Give your new candidates the ability to see the leadership team of the agency. If they want, they can read bios, do a little social media creeping, check out LinkedIn profiles and other general, private get-to-know you research. Every person has their own M-O, so offering (professional) headshots and brief bios will help your talent feel comfortable and aware of the agency’s leadership and where they come from.
Establishing this familiarity helps your candidates become even more familiar with your team and make them feel more comfortable in their onboarding experience.
If it’s in the budget, offer short videos your candidates can watch. Make them fun, insightful, and representative of your company’s core values. If you can, include a video interview with other already employed talent so candidates can understand a peer’s perspective.
7. Stay humble and hungry.
This one’s straightforward:
- Always thank your talent for their time. It shows you’re grateful.
- Acknowledge they’ve put trust in you. Tell them you understand how significant that is.
- Repeat what desires they have. It shows you were listening and gives them confidence in you.
- After they onboard, follow up with thank you card, email, call, or small gift. Everyone appreciates the thought.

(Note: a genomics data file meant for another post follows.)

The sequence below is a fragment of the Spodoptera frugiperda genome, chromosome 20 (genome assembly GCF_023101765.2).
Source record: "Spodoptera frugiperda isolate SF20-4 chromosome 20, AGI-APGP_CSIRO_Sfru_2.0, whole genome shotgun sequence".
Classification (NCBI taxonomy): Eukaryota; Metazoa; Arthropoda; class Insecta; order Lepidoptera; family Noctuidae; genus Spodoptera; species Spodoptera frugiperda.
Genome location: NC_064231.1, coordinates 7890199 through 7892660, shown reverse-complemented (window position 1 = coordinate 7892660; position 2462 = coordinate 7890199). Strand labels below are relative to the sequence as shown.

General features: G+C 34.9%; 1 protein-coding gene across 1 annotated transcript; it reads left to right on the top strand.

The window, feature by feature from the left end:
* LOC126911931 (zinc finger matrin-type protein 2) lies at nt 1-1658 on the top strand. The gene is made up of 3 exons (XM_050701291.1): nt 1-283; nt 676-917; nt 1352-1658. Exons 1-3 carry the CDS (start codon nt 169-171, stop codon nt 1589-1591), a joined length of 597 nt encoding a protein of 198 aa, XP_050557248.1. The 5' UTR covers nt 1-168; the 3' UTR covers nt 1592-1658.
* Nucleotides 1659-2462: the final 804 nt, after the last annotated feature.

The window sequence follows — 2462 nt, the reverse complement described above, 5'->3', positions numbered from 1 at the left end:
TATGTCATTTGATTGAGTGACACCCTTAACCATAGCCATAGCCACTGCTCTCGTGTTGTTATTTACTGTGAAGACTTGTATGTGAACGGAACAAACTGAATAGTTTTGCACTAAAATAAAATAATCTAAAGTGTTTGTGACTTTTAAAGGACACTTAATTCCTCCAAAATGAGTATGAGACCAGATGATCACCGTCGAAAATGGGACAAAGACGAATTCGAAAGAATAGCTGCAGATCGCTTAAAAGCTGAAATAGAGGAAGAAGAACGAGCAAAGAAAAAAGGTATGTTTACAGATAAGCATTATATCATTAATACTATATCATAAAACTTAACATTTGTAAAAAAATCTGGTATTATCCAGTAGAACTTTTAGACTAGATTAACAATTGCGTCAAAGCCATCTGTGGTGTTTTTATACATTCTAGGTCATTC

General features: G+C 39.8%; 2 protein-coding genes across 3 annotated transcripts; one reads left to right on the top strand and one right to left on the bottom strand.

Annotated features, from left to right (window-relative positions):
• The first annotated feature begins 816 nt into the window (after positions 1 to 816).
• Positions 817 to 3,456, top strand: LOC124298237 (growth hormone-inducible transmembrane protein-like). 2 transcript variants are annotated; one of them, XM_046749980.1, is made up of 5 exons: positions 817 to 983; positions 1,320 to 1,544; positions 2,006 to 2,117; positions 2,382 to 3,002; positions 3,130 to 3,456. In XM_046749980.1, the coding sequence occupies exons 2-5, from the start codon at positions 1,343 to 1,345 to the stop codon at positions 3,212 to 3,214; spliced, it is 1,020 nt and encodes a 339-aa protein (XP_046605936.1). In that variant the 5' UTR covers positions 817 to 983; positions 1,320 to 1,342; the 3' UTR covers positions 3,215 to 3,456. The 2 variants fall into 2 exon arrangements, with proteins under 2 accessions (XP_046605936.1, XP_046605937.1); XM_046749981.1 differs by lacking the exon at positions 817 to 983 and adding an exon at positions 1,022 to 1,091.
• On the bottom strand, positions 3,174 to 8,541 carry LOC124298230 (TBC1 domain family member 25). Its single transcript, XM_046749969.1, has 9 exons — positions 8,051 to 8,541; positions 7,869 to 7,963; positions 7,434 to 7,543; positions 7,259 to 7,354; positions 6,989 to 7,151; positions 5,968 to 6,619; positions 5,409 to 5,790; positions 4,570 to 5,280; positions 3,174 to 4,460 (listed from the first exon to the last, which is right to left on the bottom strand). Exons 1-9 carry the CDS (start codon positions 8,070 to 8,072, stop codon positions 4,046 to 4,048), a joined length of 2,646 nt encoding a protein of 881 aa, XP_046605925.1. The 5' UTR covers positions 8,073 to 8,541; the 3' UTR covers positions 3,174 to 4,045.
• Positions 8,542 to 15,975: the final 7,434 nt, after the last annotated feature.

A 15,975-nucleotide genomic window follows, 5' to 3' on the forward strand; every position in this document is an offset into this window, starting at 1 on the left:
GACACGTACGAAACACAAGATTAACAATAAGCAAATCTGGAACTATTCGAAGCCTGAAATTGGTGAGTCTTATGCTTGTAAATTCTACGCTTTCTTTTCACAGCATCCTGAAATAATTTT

- Be gracious if you miss an opportunity for them. They’ll know you tried, and that you’ll try harder next time.
8. Offer your talent a way to give feedback.
There are always opportunities for improvement. You won’t know where the problems are until you ask — and you cannot see them yourself. You’re not the expert of your onboarding process — your talent is. Ask them how it can be improved, through:
- a quick follow up call
- an emailed survey (Survey Monkey, etc.)
9. Paint them a picture.
Your talent should know what’s ahead — nothing should be a surprise. This includes:
- next steps in your process
- any additional documents or information they need to submit
- what you’re going to be doing for them
- where you’ll be looking for their contract
- with whom you’ll be communicating
- how early they should expect to hear from you.
Keep in mind:
10. Tell them when a desired contract has been taken.
That’s an easy win. Own it when you didn’t secure them a contract. That’s it!
Clear. Simple. Communication.
You’ve let them know they didn’t get the contract, so they don’t have to wonder. You’ve told them you’re sorry (and reasons why, maybe?) they didn’t get the contract. And you’ve reaffirmed your drive to get them one. Everyone feels better, and you can keep moving forward with your appreciative new talent.
11. Stay in touch even when they’re on contract.
This doesn’t take much effort, and most recruiters do this already. But it’s good to assess your on-contract and post-contract communication levels. This is a huge part of talent retention. Sent your regular talent check-in messages, and various touch points on email and social media channels. This keeps you on their minds, and lets them know how important they are for you.
Being aware of candidate experience makes you a better recruiter. It can make your company more aware of pain points in your processes — making you more efficient and, ultimately, more profitable and popular among your talent. Discovering and adjusting to fix potential flaws in your candidate experience leads to lower turnover, too. When you help your talent enjoy their interactions with you, everyone wins.
*CareerBuilder data is not specific to healthcare staffing.